BY KERRY EGGERS/PORTLAND TRIBUNE/Ninth on Web.com Tour, Wyndham Clark will play at Pumpkin Ridge
The good ones don't set their sights low.Wyndham Clark is a good one.
Clark ranks ninth on the Web.com Tour money list this season with $185,600 in earnings and is guaranteed to finish as one of the tour's top-25 money-winners, which means he has earned his PGA Tour card for the 2019 season.
The former Oregon golfer, who will compete in the WinCo Foods Portland Open Aug. 16-19 at Pumpkin Ridge Golf Course, doesn't want to settle for that.
"My goal is that No. 1 spot (on the Web.com regular-season money list)," Clark says.
That's because the top Web.com money-winner earns exempt status on the PGA Tour, which allows him entry into most events on the premier circuit in professional golf.
"(Getting No. 1) really helps your first year out on (the PGA) tour," Clark says from Omaha, Nebraska, where he is playing in the Pinnacle Bank Championship this week. "I'm going to try my best to get up there (to No. 1 on the list). I need to finish at least in the top 10, which also helps your status for the (PGA) tour."
Tour officials have figured that players with at least $170,000 in Web.com earnings already have qualified for their PGA Tour card.
"It's pretty awesome, a dream come true," says Clark, a Denver native now making Las Vegas his home. "I've always wanted to be on the PGA Tour. It is amazing it has only taken one year (playing professionally) to do it. It's surreal. I'll be playing every week (on the PGA Tour) starting with the Safeway Open (at Napa, California, in October)."
Clark, 24, wasn't sure how quickly he would be able to work his way up the ladder after completing his college eligibility with a year at Oregon following a transfer from Oklahoma State. He was the Pac-12 individual champion — Oregon's first conference medalist since Brent Murray in 1978 — in helping the Ducks to their first outright conference championship since 1959.
The 6-foot, 170-pound Coloradan then played a big part in Oregon's runner-up finish at the NCAA Championships. Clark was the only Duck to win his match against the Sooners at Rich Harvest Farms Course in Sugar Grove, Illinois.
"It was a good year all-around," Clark says. "I played great, and I enjoyed my experience with the team and Casey (Martin, the head coach) and (then-assistant coach) John Ellis. Everything Oregon had to offer was fantastic. It was a refreshing year for me."
After turning pro in June, Clark gained sponsor's exemptions to play in five PGA Tour events.
He missed the cut in four of them but tied for 51st in the Quicken Loans National at Potomac, Maryland in July, cashing $16,933.
Clark has played in three PGA Tour events this season, missing the cut twice but tying for 17th at 7-under-par 281 in the Sanderson Farms Championship at Jackson, Mississippi, last October.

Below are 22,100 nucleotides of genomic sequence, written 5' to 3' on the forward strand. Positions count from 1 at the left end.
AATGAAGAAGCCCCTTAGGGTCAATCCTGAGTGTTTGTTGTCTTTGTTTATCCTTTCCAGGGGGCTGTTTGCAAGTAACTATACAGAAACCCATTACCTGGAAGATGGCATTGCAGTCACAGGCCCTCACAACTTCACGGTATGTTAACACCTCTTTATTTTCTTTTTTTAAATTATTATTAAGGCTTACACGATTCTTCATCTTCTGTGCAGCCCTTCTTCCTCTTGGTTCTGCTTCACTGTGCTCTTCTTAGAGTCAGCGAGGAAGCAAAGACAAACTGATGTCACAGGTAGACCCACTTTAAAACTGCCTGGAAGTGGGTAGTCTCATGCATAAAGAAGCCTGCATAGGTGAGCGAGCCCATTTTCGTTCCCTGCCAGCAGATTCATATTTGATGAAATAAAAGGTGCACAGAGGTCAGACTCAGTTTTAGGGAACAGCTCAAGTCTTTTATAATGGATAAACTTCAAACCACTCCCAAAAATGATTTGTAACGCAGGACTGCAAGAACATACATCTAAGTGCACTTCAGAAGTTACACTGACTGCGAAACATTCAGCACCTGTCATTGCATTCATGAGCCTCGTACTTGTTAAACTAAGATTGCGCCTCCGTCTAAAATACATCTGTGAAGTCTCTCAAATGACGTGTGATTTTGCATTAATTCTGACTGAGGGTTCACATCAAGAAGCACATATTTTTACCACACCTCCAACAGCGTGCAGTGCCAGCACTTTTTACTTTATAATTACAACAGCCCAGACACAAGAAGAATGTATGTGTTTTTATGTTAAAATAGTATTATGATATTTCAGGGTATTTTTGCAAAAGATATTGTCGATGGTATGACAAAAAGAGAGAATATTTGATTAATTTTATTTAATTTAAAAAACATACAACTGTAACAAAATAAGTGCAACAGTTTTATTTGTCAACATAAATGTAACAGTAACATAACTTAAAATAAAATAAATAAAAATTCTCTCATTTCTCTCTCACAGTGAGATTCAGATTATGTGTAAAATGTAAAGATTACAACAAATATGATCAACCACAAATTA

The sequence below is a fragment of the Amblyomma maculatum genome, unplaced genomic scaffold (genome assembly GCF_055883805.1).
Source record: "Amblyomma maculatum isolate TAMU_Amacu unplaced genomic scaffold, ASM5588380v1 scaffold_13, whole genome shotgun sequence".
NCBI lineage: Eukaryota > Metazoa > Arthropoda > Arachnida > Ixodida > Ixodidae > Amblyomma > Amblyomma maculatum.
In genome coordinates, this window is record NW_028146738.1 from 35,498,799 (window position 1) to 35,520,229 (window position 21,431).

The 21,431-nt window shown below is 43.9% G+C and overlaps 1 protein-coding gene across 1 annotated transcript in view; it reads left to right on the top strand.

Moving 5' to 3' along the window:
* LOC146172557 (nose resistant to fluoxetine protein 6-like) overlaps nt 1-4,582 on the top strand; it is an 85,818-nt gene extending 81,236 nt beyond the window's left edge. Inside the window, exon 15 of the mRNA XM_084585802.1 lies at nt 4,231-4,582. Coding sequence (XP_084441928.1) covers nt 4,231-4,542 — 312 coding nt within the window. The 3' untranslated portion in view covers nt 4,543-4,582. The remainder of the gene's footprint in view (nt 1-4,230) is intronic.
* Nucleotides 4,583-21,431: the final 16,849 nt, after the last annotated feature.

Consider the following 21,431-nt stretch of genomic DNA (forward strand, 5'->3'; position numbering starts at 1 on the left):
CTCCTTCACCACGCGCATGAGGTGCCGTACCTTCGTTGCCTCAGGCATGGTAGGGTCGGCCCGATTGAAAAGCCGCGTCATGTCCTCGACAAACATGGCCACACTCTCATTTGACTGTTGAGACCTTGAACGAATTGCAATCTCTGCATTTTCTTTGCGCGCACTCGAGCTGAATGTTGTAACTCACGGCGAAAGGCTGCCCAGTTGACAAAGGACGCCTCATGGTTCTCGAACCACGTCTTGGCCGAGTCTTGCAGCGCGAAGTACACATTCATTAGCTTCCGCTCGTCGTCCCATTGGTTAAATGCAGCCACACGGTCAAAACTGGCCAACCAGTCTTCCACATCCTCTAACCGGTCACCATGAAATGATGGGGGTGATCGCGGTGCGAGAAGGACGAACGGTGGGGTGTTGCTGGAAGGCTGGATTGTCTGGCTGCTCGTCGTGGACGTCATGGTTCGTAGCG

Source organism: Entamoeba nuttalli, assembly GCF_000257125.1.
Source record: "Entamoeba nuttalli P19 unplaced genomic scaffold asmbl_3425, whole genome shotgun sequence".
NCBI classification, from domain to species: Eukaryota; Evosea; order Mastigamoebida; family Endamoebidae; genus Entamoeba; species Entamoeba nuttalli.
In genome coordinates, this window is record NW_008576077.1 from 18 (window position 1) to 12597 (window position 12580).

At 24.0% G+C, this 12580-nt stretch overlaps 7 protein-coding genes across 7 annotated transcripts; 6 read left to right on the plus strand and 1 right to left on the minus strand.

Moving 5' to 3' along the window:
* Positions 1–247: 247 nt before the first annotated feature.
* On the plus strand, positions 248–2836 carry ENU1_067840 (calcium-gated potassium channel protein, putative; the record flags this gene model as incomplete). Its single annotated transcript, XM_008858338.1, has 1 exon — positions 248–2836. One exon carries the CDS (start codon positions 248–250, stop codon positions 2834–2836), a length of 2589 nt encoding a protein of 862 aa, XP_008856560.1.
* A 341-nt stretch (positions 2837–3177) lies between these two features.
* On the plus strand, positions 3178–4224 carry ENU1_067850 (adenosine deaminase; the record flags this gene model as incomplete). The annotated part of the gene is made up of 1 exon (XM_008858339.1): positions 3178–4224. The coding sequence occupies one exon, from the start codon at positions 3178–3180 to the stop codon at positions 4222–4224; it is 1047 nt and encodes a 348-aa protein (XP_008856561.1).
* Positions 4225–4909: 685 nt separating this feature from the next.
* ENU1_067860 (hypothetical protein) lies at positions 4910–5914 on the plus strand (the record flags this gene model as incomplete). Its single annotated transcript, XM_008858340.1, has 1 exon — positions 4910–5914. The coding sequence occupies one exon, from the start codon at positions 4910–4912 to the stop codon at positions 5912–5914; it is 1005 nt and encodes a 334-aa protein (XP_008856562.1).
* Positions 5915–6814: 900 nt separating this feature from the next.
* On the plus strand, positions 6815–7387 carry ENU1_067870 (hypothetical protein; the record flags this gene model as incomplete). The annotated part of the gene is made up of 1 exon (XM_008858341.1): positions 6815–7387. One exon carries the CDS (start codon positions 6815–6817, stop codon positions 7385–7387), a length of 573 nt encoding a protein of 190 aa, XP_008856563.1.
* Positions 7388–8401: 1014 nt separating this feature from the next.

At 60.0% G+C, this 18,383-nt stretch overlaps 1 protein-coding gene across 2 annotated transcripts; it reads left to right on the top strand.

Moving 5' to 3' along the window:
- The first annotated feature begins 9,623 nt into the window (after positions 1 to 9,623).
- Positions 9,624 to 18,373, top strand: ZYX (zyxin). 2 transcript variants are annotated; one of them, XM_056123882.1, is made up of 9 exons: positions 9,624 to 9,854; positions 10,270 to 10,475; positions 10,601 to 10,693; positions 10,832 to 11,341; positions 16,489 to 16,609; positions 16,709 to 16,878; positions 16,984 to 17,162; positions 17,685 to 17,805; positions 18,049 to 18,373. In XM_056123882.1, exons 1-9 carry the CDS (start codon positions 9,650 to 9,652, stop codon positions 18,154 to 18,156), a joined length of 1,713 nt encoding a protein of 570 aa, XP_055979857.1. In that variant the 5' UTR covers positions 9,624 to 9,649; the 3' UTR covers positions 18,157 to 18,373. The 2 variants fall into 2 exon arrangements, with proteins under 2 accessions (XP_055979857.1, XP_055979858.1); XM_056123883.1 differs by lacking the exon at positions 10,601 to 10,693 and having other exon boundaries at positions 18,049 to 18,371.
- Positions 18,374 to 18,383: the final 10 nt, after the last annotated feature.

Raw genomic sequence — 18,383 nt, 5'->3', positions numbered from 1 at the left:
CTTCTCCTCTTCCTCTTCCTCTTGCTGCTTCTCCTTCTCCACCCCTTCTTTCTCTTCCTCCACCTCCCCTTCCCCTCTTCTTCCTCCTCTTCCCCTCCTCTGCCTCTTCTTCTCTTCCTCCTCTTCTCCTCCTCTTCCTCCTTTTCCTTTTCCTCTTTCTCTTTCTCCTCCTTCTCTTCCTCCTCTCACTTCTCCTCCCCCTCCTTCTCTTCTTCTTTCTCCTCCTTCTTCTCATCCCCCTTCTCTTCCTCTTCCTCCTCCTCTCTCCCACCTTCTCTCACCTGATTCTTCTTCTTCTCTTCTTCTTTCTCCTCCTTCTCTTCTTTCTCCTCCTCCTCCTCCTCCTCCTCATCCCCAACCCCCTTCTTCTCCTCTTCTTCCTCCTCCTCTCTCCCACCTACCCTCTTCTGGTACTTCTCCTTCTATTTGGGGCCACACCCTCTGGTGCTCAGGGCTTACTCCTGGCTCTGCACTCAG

"I played awesome the first two days," Clark says. "On Saturday, I was in third place when I went double-double on (holes) 16 and 17. That really hurt. It could have been a career-changing week."
Clark qualified for full status on the Web.com Tour this year by finishing in the top 45 (tied for 23rd, shooting 16-under 272) at Q-school in December. He had a slow start on the secondary tour this year. Clark missed the cut in four of the first six tournaments, though he was tied for fourth at 13-under 275 in the second event, the Bahamas Great Abaco Classic.
"I was making mistakes and too many bogeys," he says. "It was frustrating."
Clark has had better success since then. He was second in the United Leasing and Finance Championship at Newburgh, Indiana, in late April, third at the Knoxville Open in early May and tied for fifth in the Lincoln Land Championship in Springfield, Illinois, at 20-under 264, in late June.
"It's been up and down, but overall it's been good," he said. "I got my (PGA Tour) card. That was the first goal. I've learned a lot about myself and my game. I've gotten into a pretty good groove of understanding what pro golf is and what I have to offer. I've gotten more consistent and grown as a player."
A year ago, Martin said Clark would be top five in driving distance on the PGA Tour — with his game then, as a college senior. Today, Clark stands eighth in the category among Web.com Tour players at 320 yards per drive. What does it feel like to hit a ball 300 yards that consistently?
"It's what I've been doing for a long time," he says with a chuckle. "It feels normal to me. It is a great weapon to have, to be able to hit it like that."
Clark is also fourth on the Web.com Tour in putting average (1.7), fifth in birdie average (4.48) and seventh in sand-save percentage.
"My short game has always been really good," Clark says. "Putting has been my biggest strength. (The short game) is something I've worked on a lot. I'm always practicing bunker shots and short-game shots. It can save you a lot of strokes."
Clark is looking forward to playing in the WinCo Foods Portland Open in a month.
"I love Portland, and I love getting back to Oregon," he says. "It's like a second or third home for me. I have tons of friends there, and my sister (Kaitlin Nordby) lives in Portland. Good memories there all around. I'm excited."
Clark has never played Pumpkin Ridge.
"I've heard a lot about it," he says. "I'll get some inside information from some of my buddies and (ex-Oregon) teammates, and I might go out there early to play a few rounds and get comfortable with the course."